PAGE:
Medellín, Columbia is an interesting example of how electric mobility in Latin America can positively impact the welfare of its citizens. As Medellín promotes sustainable means of transport, they are replacing and buying electrical buses for their public transportation system, Metroplús. 100% of the new vehicles will be electrical, and, as diesel or gasoline public transport fleet are removed from active use, they’ll be transitioned to 100% electric vehicles. Implementing such public policies towards climate change and sustainability takes into account the long-term health and needs of Medellín’s citizens.
“Zero emission vehicles are the way to go,” says California Governor Edmund G. Brown, Jr. “They’re good for people’s health, they’re good for the air, and they’re good for helping to stop the catastrophic increase in global warming.”
How Purchasing Power Ushers In More ZEVs
Improving the energy efficiency of the economy as a whole comes through deep electrification, or taking the standard activities that are powered by burning fuels and using electricity instead. In the old days that meant replacing kerosene lamps with electric light bulbs, but today that means replacing gasoline-powered automobiles with electric vehicles.
EDF Energy President Jean-Bernard Levy said, “The ZEV Challenge resonates with our belief in the electrification of the economy, and when beliefs are aligned with actions, people are happy to deliver. People get the sense of urgency and this helps us align our strategy with concrete goals.”
Electricity is valuable because it is so versatile — it provides clean motion, heat, light, and information. It is a necessary and constant commodity in our western lives. Electrification helps to mitigate climate change because it provides a segue to low- or zero-carbon energy sources such as wind, solar, nuclear, natural gas, and geothermal fuels.
An electric economy is an energy-efficient economy — electricity results in fewer byproducts that need to be stored or disposed of. It costs less and generates smaller amounts of pollution.
Current transportation systems are rife with problems that can lead to global warming, environmental degradation, health implications, and greenhouse gas (GHG) emissions. Indeed, traditional modes of transportation that depend on fossil fuels contributed to 27% of overall GHG emissions in 2017, according to the U.S Environmental Protection Agency (EPA).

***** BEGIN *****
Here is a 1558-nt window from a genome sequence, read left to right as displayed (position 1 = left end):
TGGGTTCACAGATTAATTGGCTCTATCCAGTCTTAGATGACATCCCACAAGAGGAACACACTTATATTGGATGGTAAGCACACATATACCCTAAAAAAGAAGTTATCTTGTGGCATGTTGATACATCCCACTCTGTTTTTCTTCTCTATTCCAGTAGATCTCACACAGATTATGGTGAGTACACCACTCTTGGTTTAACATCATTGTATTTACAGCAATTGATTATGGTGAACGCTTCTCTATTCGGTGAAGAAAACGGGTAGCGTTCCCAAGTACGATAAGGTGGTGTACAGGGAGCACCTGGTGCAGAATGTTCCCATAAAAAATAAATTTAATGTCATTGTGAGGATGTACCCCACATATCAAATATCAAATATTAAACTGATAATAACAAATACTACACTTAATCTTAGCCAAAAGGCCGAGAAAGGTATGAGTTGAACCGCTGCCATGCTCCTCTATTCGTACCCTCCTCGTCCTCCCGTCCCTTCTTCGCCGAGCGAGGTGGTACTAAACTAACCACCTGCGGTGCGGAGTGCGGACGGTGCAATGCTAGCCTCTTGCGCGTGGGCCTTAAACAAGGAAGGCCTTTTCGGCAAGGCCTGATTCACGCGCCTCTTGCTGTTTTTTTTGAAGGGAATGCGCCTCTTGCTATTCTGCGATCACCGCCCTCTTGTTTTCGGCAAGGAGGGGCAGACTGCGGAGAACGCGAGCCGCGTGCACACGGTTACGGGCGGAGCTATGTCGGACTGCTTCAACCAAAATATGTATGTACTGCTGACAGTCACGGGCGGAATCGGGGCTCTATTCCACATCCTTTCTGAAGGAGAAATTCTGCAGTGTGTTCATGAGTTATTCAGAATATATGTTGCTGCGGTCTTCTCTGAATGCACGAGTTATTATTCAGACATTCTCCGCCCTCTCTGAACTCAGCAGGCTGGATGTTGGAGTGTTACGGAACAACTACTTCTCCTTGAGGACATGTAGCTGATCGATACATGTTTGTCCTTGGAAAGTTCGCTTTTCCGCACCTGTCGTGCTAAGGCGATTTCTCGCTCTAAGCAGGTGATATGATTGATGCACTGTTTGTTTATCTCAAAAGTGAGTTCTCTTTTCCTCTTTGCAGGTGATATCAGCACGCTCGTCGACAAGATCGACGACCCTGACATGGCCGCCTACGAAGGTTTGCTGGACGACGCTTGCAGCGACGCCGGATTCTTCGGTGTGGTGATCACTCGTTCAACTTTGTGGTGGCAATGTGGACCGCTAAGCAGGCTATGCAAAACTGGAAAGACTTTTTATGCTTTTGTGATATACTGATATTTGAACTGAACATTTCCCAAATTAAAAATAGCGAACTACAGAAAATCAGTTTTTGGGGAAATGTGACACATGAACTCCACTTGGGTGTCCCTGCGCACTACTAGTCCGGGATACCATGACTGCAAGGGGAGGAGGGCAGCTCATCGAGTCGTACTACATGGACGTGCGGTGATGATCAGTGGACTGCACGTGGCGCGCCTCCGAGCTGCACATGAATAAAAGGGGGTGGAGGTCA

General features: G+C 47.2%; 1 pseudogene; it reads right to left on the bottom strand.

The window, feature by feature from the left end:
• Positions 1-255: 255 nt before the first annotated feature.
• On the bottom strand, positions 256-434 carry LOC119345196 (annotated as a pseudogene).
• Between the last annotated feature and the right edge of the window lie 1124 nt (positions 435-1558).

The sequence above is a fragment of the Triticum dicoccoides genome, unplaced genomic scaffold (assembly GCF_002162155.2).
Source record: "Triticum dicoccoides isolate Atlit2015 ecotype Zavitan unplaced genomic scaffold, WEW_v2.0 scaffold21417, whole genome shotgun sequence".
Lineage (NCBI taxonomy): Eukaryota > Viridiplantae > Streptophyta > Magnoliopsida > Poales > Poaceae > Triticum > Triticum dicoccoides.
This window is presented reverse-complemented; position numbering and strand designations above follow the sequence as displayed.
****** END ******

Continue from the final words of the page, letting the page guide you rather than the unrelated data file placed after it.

ZEV Conversions Already Underway in Key US Sites
In 2017, 30 US cities — including New York, Los Angeles, and Chicago — informed automakers of their intentions to buy 114,000 electric cars and trucks, worth more than $10 billion. The initiative, led by The Climate Mayors, was designed to show manufacturers the potential size of the EV market in the US.
The State of California owns and operates a fleet of over 20,000 light-duty passenger vehicles, for which it has set aggressive ZEV purchasing goals. Not only has the state fleet exceeded each annual light-duty ZEV purchasing target to date, it is also on track to meet the state’s ZEV target of 50% of new light-duty purchases by 2030 (Note: this figure doesn’t take into account vehicles with special performance requirements necessary to maintain public safety).
New York City has 30,000 owned and leased vehicles, making it the largest municipal fleet in the US. As of July 2018, New York has 1500 electric vehicles in its fleet, putting it far ahead of schedule to meet the goal of having 2000 electric vehicles by 2025, as outlined in the “NYC Clean Fleet” report. The fleet is currently served by 500 level 2 chargers, 37 of which are entirely solar powered.